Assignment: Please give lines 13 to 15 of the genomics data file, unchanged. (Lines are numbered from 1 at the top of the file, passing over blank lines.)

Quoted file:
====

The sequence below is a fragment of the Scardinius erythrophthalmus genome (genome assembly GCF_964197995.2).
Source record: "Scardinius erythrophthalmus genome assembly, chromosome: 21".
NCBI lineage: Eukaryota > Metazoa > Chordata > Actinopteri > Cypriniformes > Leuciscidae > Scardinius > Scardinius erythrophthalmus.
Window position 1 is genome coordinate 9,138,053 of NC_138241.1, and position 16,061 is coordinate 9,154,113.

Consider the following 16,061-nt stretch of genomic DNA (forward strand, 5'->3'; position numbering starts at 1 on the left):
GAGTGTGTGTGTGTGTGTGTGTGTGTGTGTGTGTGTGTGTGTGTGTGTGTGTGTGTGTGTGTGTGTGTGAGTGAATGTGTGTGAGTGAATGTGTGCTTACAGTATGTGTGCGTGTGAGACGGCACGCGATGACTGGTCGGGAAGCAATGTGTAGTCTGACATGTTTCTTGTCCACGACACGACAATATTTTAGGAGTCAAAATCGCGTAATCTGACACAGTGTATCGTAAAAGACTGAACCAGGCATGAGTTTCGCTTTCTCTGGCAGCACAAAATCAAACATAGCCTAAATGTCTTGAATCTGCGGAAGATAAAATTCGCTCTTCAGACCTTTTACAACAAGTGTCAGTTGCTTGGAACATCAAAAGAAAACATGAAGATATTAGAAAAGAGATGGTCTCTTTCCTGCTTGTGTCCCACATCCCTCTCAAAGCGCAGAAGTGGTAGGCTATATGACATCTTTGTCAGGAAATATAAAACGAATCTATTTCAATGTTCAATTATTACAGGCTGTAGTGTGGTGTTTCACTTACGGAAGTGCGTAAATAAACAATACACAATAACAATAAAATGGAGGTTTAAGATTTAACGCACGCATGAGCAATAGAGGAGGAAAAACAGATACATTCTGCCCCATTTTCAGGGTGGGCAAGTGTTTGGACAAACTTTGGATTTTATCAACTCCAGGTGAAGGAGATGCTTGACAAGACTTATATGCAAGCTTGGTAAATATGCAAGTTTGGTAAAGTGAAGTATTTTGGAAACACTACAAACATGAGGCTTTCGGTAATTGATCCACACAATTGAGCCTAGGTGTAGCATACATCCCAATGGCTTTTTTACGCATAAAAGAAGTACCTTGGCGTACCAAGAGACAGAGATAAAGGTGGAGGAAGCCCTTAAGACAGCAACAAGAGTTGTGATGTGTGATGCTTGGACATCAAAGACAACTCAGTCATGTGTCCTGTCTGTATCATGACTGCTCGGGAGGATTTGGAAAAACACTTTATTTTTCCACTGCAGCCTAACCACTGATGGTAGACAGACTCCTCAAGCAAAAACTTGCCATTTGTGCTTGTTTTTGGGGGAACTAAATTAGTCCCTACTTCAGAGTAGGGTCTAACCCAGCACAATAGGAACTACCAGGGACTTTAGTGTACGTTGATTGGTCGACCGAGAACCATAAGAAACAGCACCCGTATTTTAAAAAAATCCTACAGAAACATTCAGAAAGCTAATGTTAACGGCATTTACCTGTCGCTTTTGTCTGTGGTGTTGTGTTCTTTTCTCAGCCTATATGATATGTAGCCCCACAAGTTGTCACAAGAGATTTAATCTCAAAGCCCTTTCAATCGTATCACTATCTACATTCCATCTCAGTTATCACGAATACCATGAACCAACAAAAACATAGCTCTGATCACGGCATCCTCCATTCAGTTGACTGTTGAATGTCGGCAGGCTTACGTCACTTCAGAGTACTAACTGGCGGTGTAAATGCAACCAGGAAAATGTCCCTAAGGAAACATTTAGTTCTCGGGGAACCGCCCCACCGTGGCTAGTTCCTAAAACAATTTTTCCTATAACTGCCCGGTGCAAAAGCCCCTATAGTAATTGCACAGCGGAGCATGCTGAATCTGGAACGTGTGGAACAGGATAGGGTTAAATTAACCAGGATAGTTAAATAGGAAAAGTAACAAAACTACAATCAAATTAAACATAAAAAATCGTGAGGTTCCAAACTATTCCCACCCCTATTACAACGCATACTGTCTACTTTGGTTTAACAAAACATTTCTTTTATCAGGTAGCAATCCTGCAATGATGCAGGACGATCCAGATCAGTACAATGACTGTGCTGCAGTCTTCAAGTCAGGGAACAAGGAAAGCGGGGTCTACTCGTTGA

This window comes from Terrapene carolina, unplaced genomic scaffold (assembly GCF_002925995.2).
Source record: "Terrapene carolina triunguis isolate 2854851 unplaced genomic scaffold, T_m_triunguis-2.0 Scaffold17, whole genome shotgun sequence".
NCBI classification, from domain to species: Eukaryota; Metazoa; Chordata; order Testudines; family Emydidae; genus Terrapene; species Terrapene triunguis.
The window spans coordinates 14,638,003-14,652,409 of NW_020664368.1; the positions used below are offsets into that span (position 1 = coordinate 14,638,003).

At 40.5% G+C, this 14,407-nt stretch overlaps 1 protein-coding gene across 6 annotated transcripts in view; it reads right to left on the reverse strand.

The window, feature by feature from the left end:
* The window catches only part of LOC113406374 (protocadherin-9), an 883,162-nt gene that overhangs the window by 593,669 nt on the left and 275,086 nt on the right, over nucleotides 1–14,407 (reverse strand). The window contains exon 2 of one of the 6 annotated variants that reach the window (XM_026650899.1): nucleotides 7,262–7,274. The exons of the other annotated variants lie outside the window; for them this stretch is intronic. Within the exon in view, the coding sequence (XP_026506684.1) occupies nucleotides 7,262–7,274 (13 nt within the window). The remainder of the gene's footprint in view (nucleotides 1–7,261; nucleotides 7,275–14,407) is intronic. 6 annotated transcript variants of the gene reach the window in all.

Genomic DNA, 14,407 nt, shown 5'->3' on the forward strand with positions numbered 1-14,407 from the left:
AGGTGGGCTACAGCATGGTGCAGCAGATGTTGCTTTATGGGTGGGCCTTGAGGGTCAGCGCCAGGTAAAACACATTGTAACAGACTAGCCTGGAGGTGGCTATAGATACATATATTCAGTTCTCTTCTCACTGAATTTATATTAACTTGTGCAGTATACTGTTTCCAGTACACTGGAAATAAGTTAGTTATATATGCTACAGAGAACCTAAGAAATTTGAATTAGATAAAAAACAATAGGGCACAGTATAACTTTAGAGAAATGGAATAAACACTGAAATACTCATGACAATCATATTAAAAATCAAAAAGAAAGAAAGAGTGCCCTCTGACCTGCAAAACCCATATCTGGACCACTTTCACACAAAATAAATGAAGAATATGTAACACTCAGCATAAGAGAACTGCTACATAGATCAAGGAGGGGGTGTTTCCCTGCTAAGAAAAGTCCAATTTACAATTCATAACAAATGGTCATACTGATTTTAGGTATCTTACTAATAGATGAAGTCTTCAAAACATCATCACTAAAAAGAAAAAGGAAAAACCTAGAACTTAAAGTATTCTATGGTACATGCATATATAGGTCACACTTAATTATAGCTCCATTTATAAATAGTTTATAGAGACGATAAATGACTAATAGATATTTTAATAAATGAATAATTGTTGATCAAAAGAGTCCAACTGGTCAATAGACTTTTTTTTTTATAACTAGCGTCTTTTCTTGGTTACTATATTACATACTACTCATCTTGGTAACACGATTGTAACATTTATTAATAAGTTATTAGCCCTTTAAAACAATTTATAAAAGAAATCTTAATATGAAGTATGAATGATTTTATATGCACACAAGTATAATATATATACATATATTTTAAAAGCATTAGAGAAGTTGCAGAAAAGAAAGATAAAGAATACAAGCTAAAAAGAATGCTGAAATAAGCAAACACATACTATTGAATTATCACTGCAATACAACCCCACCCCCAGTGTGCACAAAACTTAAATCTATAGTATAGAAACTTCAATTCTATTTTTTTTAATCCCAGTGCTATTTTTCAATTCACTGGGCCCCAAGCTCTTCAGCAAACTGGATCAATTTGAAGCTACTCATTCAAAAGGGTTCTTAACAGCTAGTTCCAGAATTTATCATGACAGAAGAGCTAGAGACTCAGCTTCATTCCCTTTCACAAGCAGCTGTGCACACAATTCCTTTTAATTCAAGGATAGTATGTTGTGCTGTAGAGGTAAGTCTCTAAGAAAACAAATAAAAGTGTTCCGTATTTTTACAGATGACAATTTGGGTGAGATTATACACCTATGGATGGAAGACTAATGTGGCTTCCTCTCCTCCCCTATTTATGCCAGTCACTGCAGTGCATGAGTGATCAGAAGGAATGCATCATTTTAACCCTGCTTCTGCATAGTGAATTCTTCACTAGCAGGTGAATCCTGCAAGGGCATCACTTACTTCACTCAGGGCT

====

* The window catches only part of LOC113406374 (protocadherin-9), an 883,162-nt gene that overhangs the window by 593,669 nt on the left and 275,086 nt on the right, over nucleotides 1–14,407 (reverse strand). The window contains exon 2 of one of the 6 annotated variants that reach the window (XM_026650899.1): nucleotides 7,262–7,274. The exons of the other annotated variants lie outside the window; for them this stretch is intronic. Within the exon in view, the coding sequence (XP_026506684.1) occupies nucleotides 7,262–7,274 (13 nt within the window). The remainder of the gene's footprint in view (nucleotides 1–7,261; nucleotides 7,275–14,407) is intronic. 6 annotated transcript variants of the gene reach the window in all.

Genomic DNA, 14,407 nt, shown 5'->3' on the forward strand with positions numbered 1-14,407 from the left:
AGGTGGGCTACAGCATGGTGCAGCAGATGTTGCTTTATGGGTGGGCCTTGAGGGTCAGCGCCAGGTAAAACACATTGTAACAGACTAGCCTGGAGGTGGCTATAGATACATATATTCAGTTCTCTTCTCACTGAATTTATATTAACTTGTGCAGTATACTGTTTCCAGTACACTGGAAATAAGTTAGTTATATATGCTACAGAGAACCTAAGAAATTTGAATTAGATAAAAAACAATAGGGCACAGTATAACTTTAGAGAAATGGAATAAACACTGAAATACTCATGACAATCATATTAAAAATCAAAAAGAAAGAAAGAGTGCCCTCTGACCTGCAAAACCCATATCTGGACCACTTTCACACAAAATAAATGAAGAATATGTAACACTCAGCATAAGAGAACTGCTACATAGATCAAGGAGGGGGTGTTTCCCTGCTAAGAAAAGTCCAATTTACAATTCATAACAAATGGTCATACTGATTTTAGGTATCTTACTAATAGATGAAGTCTTCAAAACATCATCACTAAAAAGAAAAAGGAAAAACCTAGAACTTAAAGTATTCTATGGTACATGCATATATAGGTCACACTTAATTATAGCTCCATTTATAAATAGTTTATAGAGACGATAAATGACTAATAGATATTTTAATAAATGAATAATTGTTGATCAAAAGAGTCCAACTGGTCAATAGACTTTTTTTTTTATAACTAGCGTCTTTTCTTGGTTACTATATTACATACTACTCATCTTGGTAACACGATTGTAACATTTATTAATAAGTTATTAGCCCTTTAAAACAATTTATAAAAGAAATCTTAATATGAAGTATGAATGATTTTATATGCACACAAGTATAATATATATACATATATTTTAAAAGCATTAGAGAAGTTGCAGAAAAGAAAGATAAAGAATACAAGCTAAAAAGAATGCTGAAATAAGCAAACACATACTATTGAATTATCACTGCAATACAACCCCACCCCCAGTGTGCACAAAACTTAAATCTATAGTATAGAAACTTCAATTCTATTTTTTTTAATCCCAGTGCTATTTTTCAATTCACTGGGCCCCAAGCTCTTCAGCAAACTGGATCAATTTGAAGCTACTCATTCAAAAGGGTTCTTAACAGCTAGTTCCAGAATTTATCATGACAGAAGAGCTAGAGACTCAGCTTCATTCCCTTTCACAAGCAGCTGTGCACACAATTCCTTTTAATTCAAGGATAGTATGTTGTGCTGTAGAGGTAAGTCTCTAAGAAAACAAATAAAAGTGTTCCGTATTTTTACAGATGACAATTTGGGTGAGATTATACACCTATGGATGGAAGACTAATGTGGCTTCCTCTCCTCCCCTATTTATGCCAGTCACTGCAGTGCATGAGTGATCAGAAGGAATGCATCATTTTAACCCTGCTTCTGCATAGTGAATTCTTCACTAGCAGGTGAATCCTGCAAGGGCATCACTTACTTCACTCAGGGCT